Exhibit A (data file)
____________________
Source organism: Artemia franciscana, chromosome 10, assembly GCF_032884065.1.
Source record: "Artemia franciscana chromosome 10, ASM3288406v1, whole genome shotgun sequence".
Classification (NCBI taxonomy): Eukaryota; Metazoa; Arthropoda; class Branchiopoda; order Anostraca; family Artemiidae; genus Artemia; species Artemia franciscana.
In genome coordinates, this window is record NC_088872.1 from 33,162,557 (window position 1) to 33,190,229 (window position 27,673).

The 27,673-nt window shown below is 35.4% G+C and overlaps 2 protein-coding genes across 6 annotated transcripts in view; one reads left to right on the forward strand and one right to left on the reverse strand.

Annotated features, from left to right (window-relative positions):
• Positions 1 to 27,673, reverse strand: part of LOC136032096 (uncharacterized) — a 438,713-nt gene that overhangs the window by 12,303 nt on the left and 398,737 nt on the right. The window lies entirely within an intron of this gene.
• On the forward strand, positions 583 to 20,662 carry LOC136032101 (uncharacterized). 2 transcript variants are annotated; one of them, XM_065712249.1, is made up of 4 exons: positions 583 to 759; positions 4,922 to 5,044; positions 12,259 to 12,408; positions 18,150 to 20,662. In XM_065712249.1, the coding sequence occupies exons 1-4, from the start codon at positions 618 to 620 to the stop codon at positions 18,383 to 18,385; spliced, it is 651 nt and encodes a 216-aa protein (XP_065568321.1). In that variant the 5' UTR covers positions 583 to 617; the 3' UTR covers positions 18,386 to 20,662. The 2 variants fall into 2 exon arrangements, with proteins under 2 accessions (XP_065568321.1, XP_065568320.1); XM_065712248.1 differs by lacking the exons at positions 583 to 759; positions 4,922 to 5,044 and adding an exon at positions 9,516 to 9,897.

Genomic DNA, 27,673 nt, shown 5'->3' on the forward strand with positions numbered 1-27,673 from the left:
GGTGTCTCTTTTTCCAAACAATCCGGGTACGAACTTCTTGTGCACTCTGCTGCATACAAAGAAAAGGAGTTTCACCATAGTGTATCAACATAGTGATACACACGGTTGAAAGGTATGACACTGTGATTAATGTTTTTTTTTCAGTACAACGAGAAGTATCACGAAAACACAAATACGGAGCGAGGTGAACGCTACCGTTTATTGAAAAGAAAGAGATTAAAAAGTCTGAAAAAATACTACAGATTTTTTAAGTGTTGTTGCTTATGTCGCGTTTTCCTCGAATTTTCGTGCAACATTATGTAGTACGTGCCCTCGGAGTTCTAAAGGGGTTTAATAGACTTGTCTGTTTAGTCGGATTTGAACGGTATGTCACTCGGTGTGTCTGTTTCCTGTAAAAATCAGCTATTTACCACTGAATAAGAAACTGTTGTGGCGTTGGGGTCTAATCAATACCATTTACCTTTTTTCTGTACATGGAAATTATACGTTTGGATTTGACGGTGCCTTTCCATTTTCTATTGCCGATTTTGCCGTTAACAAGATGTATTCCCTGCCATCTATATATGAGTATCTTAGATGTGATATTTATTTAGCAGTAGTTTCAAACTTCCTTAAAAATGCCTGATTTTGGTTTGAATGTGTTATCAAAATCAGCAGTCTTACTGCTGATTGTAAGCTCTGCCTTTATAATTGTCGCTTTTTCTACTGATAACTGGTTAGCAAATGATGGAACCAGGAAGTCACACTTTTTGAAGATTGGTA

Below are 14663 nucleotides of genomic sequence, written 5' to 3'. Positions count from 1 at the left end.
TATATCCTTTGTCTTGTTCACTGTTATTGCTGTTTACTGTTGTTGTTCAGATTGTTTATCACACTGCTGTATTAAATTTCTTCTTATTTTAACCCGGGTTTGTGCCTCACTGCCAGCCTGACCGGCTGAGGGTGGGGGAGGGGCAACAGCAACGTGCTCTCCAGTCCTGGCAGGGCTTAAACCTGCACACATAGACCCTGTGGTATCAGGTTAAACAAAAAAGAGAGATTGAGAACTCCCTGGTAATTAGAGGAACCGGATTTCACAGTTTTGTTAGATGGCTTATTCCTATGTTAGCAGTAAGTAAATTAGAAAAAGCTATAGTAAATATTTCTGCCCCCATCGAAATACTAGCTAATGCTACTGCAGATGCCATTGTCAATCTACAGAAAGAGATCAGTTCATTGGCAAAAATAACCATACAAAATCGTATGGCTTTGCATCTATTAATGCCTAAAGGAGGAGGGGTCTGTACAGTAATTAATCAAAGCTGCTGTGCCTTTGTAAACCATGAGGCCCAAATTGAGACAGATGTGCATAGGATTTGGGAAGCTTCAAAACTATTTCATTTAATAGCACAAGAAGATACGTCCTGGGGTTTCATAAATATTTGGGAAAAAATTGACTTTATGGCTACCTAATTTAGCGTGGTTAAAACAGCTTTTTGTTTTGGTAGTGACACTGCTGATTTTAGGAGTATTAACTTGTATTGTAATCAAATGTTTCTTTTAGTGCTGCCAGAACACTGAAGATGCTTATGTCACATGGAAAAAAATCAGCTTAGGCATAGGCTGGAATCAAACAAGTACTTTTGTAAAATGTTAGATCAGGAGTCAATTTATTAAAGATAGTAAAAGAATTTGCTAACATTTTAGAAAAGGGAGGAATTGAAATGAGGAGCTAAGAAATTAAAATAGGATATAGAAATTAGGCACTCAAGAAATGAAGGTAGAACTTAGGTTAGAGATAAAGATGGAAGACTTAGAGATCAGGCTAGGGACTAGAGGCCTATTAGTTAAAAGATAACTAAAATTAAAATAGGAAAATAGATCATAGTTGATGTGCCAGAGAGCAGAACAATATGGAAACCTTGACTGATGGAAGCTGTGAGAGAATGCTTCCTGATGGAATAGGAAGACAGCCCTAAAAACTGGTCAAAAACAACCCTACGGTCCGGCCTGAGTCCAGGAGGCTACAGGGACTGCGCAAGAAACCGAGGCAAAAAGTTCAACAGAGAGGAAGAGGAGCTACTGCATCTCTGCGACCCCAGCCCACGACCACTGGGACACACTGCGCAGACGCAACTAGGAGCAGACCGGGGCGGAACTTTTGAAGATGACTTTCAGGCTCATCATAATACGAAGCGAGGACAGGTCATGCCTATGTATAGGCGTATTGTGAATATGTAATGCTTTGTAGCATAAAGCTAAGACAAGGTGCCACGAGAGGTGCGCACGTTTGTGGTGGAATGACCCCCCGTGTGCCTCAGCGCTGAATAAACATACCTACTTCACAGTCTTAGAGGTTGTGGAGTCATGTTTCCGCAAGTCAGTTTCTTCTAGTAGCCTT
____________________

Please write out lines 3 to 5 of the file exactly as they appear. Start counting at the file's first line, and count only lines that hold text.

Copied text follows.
Classification (NCBI taxonomy): Eukaryota; Metazoa; Arthropoda; class Branchiopoda; order Anostraca; family Artemiidae; genus Artemia; species Artemia franciscana.
In genome coordinates, this window is record NC_088872.1 from 33,162,557 (window position 1) to 33,190,229 (window position 27,673).

The 27,673-nt window shown below is 35.4% G+C and overlaps 2 protein-coding genes across 6 annotated transcripts in view; one reads left to right on the forward strand and one right to left on the reverse strand.